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September 2009

Stampin' Up! O Christmas Tree - it ain't just for Christmas!

Here's another card using the Stampin' Up! exclusive O Christmas Tree die. If you didn't see the first three samples, check out the Photo Album called "02 Stampin' Up! Pop-up Projects" in the left sidebar, or this post from last week. 

Now I'm still learning about Stampin' Up! It is apparently an enormously huge company with about a million demonstrators and groups and apparently my friend and demonstrator, Holle , is not a member of all of them. Go figure!

So if you are a SU! demonstrator, and you would like the PDF files for how to make this sample as well as files for the other three tree samples in that previous post, just e-mail me (left sidebar has a link). And then, so I am not answering a ton of e-mails, which is not my greatest skill if I'm being honest, please pass those files along to other demonstrators by posting them to your demonstrator-only Yahoo! groups and e-mail lists.

I mentioned before that this tree is really just an evergreen tree, making it very versatile for other themes. Trees are popular right now, for all-around decor, so this sample illustrates how you might use the pop-up tree as a pretty element on an elegant Thank You card.

This sample also illustrates the elegance of embossing the cardstock tree pieces using a Textured Impressions folder before assembling the tree.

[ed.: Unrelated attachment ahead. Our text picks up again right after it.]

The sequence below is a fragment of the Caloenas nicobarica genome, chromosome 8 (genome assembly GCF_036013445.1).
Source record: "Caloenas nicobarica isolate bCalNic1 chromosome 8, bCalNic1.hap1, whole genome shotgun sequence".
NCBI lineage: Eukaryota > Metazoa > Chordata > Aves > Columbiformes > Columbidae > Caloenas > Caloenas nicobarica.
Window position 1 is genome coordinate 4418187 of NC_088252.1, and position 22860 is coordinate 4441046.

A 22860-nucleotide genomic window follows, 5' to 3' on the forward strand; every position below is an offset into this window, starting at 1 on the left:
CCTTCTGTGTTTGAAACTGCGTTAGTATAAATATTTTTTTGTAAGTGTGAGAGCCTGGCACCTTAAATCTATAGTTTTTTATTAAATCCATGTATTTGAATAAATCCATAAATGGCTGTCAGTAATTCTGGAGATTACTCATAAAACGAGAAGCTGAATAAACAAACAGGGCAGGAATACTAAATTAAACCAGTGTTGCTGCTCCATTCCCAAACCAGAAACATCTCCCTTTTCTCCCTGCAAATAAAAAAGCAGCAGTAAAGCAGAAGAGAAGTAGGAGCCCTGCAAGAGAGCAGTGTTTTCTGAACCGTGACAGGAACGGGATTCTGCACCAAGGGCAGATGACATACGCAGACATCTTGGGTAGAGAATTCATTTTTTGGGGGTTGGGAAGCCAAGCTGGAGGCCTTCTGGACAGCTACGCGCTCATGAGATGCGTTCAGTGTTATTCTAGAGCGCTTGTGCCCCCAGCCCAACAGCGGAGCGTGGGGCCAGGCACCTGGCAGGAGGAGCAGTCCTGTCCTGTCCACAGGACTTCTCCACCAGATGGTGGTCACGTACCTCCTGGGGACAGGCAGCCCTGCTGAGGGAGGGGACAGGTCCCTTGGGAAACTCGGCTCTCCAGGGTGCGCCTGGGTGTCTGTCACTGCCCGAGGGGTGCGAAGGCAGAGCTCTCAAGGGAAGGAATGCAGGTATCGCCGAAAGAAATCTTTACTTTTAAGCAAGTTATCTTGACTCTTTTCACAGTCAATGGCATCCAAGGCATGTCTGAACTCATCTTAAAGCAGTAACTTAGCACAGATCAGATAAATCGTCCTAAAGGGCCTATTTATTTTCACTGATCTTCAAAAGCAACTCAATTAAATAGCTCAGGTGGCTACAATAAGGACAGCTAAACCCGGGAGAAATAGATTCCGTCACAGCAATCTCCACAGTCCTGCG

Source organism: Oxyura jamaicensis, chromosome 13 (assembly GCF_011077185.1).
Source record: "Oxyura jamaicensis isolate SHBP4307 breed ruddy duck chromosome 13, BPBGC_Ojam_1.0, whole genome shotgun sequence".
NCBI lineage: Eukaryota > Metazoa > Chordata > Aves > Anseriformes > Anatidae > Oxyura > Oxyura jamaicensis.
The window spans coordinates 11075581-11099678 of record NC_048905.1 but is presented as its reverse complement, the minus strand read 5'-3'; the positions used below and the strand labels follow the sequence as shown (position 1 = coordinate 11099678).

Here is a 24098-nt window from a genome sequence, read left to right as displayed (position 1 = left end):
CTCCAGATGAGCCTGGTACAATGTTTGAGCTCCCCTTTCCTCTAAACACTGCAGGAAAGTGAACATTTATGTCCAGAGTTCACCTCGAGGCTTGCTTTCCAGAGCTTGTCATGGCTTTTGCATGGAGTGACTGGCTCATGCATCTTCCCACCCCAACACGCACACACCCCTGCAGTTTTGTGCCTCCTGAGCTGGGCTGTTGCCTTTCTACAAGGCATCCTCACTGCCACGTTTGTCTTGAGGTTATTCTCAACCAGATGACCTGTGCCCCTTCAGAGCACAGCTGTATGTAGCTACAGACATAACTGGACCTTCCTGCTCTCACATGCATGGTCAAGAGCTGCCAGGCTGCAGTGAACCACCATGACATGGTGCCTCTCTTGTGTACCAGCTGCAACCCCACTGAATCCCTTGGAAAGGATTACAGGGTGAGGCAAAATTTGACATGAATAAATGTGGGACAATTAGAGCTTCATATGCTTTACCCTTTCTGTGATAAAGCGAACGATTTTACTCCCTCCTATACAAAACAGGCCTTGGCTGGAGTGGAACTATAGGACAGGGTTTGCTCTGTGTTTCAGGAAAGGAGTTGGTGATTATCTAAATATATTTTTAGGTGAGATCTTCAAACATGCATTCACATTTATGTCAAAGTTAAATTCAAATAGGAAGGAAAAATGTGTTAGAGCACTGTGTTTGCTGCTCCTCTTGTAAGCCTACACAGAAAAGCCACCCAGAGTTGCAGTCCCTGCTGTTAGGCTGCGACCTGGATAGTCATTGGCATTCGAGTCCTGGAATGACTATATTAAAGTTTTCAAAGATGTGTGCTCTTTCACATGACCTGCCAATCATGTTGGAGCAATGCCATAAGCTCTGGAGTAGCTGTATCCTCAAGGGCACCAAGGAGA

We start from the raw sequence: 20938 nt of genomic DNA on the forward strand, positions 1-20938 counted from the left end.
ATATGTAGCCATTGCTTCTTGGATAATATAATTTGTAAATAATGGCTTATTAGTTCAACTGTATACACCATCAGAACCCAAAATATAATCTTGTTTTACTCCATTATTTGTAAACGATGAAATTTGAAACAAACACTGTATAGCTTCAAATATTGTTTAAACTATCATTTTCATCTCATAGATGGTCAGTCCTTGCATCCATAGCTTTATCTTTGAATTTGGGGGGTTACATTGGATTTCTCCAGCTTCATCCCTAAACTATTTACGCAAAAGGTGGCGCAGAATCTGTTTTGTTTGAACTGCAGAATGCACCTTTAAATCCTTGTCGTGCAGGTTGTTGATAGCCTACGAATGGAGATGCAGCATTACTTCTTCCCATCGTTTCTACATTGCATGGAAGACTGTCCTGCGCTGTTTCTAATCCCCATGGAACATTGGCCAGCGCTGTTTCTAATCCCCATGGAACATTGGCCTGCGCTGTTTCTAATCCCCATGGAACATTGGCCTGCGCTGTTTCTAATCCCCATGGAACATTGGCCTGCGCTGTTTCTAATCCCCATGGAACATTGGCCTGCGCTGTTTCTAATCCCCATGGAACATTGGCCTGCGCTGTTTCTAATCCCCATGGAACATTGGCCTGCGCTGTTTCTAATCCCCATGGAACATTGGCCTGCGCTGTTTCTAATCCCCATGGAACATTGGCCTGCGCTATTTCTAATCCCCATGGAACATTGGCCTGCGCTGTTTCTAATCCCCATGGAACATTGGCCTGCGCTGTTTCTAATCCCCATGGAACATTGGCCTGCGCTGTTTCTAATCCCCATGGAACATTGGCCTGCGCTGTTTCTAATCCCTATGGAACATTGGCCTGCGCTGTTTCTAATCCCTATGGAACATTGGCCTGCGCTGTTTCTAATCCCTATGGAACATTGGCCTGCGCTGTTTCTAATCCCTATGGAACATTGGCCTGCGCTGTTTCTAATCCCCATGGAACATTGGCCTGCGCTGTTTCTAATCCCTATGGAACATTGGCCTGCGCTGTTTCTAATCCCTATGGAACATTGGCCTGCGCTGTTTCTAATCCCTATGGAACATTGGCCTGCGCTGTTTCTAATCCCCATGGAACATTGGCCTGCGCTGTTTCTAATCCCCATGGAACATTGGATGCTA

Click to make it bigger. All supplies are Stampin' Up!

SU Thank You Button Tree 

If you're just here to read about my abysmal fashion sense - scroll down.


Garanimals for Grownups?

Last Friday, Saturday and Sunday I traveled to all the Colorado Archivers stores to run Make n' Takes for Creative Cafe weekend. I had known about this weekend for several months and yet, true to form, I hadn't done any of my laundry. Consequently, I could not find my white lacy-at-the-bottom tank top to wear under my teal sweater. Looking decent for three days in a row is extremely challenging for me, as I am more of a "work-in-my-pajamas" type of person. (And, as Holle can attest, I am occasionally a "meet Holle at Marshall's to pick up some samples in my sweat pants that I wore as pajamas because who's going to see me anyway?" type of person)

However, PJ's weren't going to work at Archivers, so in a moment that was half "happy accident" and half "wardrobe desperation" I tried a purplish blue tank top under the teal sweater . . . and loved it! The colors wouldn't normally be paired, but somehow they worked. I was pretty darn proud of myself.

So proud, in fact, that patting myself on the back wasn't quite enough adoration and as John walked into the bathroom I stopped doing fashion poses in front of the mirror long enough to say:

ME: How do you like my outfit?

And he said . . . nothing. He actually assumed that "art critic" pose where your arms are crossed and one hand comes up to cup your chin in a "C". He even closed one eye and stuck his thumb out toward me like he was trying to fix the perspective on a troublesome painting of a hilly landscape.

JOHN: I'm not sure. The colors aren't really the same . . .

And here he trailed off, unable to find the right word. I think he was searching for a color-related word, like hue, or tone, or saturation, but the man has never used Photoshop.

ME: But . . . but . . . I like these colors together. I think they go. I would SCRAPBOOK with these colors together!

I really emphasized the word SCRAPBOOK, to show that I was very seriously confident. I don't joke about scrapbooking. (Actually, I do.)